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Linking Remote-Sensing Information to Tropical Forest Structure: The Crucial Role of Modelling

April 30, 2012
A researcher is shown climbing into the canopy of a primary forest in Southern Cameroon to measure tree height and crown dimensions. Photo: Courtesy of authors.

A researcher is shown climbing into the canopy of a primary forest in Southern Cameroon to measure tree height and crown dimensions. Photo: Courtesy of authors.

Earthzine, posted on April 24th, 2012

Pierre Couteron, Nicolas Barbier, Christophe Proisy, Raphaël Pélissier, and Grégoire Vincent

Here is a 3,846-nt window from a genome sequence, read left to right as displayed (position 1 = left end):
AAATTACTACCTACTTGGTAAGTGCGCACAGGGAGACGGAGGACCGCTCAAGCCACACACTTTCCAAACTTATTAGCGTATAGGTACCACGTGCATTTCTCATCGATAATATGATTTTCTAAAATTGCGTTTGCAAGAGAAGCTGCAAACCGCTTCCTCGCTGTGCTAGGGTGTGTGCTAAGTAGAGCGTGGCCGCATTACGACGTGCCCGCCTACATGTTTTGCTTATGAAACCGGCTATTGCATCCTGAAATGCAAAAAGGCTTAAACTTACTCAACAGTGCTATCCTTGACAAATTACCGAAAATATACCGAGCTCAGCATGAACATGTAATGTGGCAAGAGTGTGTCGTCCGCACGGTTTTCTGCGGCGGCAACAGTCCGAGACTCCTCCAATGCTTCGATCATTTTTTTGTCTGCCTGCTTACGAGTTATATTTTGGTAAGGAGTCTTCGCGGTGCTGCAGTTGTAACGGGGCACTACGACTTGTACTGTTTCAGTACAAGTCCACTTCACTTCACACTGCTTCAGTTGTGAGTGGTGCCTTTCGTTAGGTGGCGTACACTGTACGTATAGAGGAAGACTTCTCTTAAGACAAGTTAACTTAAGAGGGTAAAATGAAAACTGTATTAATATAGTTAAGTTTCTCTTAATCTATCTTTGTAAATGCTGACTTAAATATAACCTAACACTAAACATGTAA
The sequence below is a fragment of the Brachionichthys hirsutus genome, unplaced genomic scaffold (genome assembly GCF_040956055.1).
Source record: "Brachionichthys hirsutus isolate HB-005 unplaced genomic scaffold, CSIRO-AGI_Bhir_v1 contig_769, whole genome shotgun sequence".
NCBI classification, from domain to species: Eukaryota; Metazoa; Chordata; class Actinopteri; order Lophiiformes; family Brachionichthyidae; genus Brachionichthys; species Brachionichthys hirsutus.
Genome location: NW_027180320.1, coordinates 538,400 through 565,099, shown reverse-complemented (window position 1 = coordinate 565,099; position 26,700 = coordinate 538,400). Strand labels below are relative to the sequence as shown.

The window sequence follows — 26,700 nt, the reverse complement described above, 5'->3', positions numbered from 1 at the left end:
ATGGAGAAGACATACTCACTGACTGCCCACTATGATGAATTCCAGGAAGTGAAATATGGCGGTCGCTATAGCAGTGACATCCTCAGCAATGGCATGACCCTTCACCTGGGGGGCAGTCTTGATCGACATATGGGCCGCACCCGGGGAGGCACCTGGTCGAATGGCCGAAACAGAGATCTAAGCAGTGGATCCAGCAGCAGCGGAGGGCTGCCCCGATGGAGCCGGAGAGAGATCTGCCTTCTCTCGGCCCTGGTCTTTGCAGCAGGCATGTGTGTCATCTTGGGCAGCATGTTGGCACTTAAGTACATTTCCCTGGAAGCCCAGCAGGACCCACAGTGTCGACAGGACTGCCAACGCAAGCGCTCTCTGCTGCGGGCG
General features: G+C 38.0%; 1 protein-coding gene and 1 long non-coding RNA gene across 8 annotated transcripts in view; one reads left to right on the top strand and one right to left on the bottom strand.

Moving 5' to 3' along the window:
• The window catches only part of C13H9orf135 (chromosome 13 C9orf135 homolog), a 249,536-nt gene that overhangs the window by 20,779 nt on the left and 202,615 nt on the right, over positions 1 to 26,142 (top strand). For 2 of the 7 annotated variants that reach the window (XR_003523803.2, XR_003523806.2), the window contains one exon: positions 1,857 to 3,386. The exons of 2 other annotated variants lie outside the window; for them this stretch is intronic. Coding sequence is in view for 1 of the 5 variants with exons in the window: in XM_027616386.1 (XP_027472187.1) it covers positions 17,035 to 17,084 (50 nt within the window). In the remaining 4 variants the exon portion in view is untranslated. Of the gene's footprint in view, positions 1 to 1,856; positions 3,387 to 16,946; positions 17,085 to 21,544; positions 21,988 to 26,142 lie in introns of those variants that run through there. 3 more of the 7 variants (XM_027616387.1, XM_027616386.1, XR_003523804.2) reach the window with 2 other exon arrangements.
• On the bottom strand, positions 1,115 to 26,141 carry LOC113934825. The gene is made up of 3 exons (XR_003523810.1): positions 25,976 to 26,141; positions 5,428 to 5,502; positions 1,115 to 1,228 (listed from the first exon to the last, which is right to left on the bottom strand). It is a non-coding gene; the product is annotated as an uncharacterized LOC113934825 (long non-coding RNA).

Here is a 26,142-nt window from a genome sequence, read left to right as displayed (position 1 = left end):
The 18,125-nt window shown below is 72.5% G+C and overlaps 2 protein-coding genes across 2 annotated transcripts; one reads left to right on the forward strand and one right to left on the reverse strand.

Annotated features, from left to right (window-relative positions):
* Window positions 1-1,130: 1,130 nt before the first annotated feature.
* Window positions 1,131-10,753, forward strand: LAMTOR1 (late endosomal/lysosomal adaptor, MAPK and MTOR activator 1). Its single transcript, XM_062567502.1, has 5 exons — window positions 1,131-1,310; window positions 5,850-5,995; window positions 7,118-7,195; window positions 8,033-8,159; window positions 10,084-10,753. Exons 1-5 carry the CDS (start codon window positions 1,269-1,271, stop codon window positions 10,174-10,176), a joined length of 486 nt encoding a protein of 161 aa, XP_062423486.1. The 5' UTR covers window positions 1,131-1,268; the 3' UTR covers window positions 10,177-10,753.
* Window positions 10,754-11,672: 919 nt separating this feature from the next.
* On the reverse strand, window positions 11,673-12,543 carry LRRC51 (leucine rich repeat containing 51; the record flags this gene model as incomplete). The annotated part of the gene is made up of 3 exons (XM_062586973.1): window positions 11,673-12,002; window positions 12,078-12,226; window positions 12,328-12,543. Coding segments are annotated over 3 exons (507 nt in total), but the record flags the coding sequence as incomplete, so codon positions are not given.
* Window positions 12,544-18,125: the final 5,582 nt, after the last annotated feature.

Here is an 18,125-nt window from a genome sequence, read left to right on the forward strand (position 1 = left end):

“Using remote sensing to provide reliable information over extensive areas of dense and heterogeneous tropical forests is a challenging task. Not only is the task challenging, but it also has become closely related to global concerns about reducing greenhouse gas emissions from deforestation and forest degradation, also known as the REDD process. The AMAP laboratory in Montpellier, France, is contributing to this challenge at the interface between signal processing and plant and vegetation modelling which is its central domain of expertise. Models of forest structure are an important tool to fill the scale gap between field observations and remotely sensed information. They help also to understand the complex interactions between signal and forest vegetation. As remotely-sensed data are diversifying, coupling forest structure and radiative transfer models helps to translate signal information into biophysical parameters. Refining such an approach is needed to design replicable methods that address the most challenging aspect of monitoring spatiotemporal variations of stand structure in forest types retaining high aboveground biomass.”

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